The girls were totally captivated by the computer.

Nigerian Chronicles V: SWODEN in Kano

Posted in Africa, Documentary | Photography, Nigeria, Non Profit, Recent Projects, womens reproductive healthcare on October 11, 2010 by tuschman

SWODEN is a foundation supported by the Packard Foundation that operates in Kano, the second most populous Nigerian city after Lagos, which has an estimated population of 2.1 million inhabitants (from the 2006 Nigerian census).  SWODEN is a multi-faceted NGO, whose work encompasses women’s reproductive health care, girl’s education, vocational-skills training, and microfinance – all with the express purpose of empowering women.

The SWODEN Community School project is designed to break the cycle of hopelessness that children experience from their impoverished environment. The school has operated since 2001 and is designed to give the students a positive, hopeful dimension to their lives.  So far, the school has graduated 127 pupils, with many of them going on to secondary school.  A total of 87 students are currently attending classes.   The school offers scholarships, and provides the basic educational materials needed to attend, including uniforms, bags, sandals, books and writing materials.  Of course, guidance and counseling are always available to each and every student.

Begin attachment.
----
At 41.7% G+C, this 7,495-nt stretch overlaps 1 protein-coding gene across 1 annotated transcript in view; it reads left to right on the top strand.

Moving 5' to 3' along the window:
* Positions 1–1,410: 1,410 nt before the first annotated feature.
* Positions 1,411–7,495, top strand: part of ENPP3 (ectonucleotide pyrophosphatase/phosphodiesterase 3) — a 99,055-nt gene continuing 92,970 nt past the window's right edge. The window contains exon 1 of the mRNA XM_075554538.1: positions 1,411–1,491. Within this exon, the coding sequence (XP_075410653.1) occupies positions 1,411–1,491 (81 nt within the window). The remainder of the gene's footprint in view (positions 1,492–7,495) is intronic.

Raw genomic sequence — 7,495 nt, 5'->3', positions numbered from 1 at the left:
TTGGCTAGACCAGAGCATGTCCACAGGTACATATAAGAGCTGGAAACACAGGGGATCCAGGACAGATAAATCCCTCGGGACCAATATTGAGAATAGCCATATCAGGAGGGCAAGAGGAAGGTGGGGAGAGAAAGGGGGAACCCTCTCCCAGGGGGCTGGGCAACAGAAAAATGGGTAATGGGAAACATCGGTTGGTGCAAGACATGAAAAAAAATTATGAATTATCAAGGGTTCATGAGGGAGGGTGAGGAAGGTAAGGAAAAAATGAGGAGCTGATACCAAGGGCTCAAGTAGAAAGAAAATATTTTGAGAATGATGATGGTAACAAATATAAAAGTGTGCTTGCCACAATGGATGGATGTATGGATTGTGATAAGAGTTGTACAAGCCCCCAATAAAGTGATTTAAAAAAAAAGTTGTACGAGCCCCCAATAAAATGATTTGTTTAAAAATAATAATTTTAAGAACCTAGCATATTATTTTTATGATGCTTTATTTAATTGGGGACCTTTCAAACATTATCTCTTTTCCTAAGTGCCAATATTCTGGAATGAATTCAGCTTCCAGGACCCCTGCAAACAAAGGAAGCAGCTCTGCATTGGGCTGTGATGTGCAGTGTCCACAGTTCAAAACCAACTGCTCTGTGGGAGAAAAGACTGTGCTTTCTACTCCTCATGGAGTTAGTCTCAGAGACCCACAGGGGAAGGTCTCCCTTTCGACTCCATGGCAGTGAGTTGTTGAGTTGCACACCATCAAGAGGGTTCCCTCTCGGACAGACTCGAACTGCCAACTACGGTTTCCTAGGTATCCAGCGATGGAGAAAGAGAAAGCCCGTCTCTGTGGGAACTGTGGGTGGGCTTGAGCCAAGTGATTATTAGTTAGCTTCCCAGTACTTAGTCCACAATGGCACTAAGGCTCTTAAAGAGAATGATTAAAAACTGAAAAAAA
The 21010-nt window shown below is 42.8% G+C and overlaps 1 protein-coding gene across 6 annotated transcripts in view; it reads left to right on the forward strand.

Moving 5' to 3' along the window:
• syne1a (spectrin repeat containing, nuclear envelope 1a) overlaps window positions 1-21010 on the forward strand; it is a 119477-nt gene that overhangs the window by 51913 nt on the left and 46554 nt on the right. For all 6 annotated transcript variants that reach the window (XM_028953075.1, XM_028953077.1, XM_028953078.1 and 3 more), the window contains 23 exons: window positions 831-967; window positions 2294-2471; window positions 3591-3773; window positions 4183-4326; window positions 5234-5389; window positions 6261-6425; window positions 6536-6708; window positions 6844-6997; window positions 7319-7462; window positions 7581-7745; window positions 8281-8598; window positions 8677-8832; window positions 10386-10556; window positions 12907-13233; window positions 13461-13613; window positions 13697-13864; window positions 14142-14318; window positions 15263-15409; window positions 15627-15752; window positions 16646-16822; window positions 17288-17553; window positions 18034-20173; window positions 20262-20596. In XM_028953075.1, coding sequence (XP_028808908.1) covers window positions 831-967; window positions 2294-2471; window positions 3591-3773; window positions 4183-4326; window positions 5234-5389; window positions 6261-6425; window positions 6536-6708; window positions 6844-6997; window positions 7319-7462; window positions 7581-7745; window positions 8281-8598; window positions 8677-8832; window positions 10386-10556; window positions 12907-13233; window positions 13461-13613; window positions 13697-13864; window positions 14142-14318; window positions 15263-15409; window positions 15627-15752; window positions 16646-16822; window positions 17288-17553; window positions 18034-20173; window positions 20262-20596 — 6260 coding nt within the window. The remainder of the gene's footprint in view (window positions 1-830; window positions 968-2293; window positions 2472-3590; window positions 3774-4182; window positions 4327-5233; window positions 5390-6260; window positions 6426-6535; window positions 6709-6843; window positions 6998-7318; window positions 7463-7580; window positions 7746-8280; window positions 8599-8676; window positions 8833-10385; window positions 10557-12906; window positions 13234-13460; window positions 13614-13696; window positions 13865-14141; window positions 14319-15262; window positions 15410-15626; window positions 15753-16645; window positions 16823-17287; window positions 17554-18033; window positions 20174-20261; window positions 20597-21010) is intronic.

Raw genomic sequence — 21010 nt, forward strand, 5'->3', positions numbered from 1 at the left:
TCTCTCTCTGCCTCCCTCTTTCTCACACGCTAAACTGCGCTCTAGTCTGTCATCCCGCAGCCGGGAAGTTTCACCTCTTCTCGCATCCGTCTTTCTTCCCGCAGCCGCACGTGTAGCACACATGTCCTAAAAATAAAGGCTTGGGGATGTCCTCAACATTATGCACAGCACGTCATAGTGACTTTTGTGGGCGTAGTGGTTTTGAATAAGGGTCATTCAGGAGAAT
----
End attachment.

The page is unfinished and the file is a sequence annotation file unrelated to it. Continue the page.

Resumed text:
We were rather late arriving to the school; our plane was delayed by 3 hours and I only had about 20 minutes to photograph there. Below are some select photos from my very shortened visit.

SWODEN’s program has a skills-acquisition training program, where women are instructed in simple trade and handicraft skills, including sewing, dying and quilting. A total of 203 women have graduated from this program since its inception in 2005. Microfinance loans are available, which give graduates an opportunity to increase their earning potential.

Our last leg of the SWODEN tour led us to a clinic in the village of Sarauniya, about an hour outside of Kano. Well aware of our arrival, a reception had been planned for the Packard Foundation in a show of appreciation for their funding of this community clinic. SWODEN has trained Community Health Extension Workers to educate their clients on reproductive-health measures, HIV management and prenatal care. When we arrived, the small country clinic was overflowing with community dignitaries and clients, waiting to greet us (they too had been waiting an extra 3-4 hours).

Arriving at the clinic:

A gift was presented by the Emir of the community (on the left)  to Fatima Usman, Program Officer for Packard. The gentleman in the middle is one of the Emir’s aides.

The main exam room at the facility; the Community Health Extension Worker is taking the patient’s history.

Four women, in the same exam room, waiting to confer with the health worker.

Inside the larger waiting area, clear visual evidence of the number of people attending the community meeting, which also served as a reception for Packard.

Elders of the community were there in support of the family planning programs.

This elder was continually praying- I hope for the success of the program!

Close-up of an elder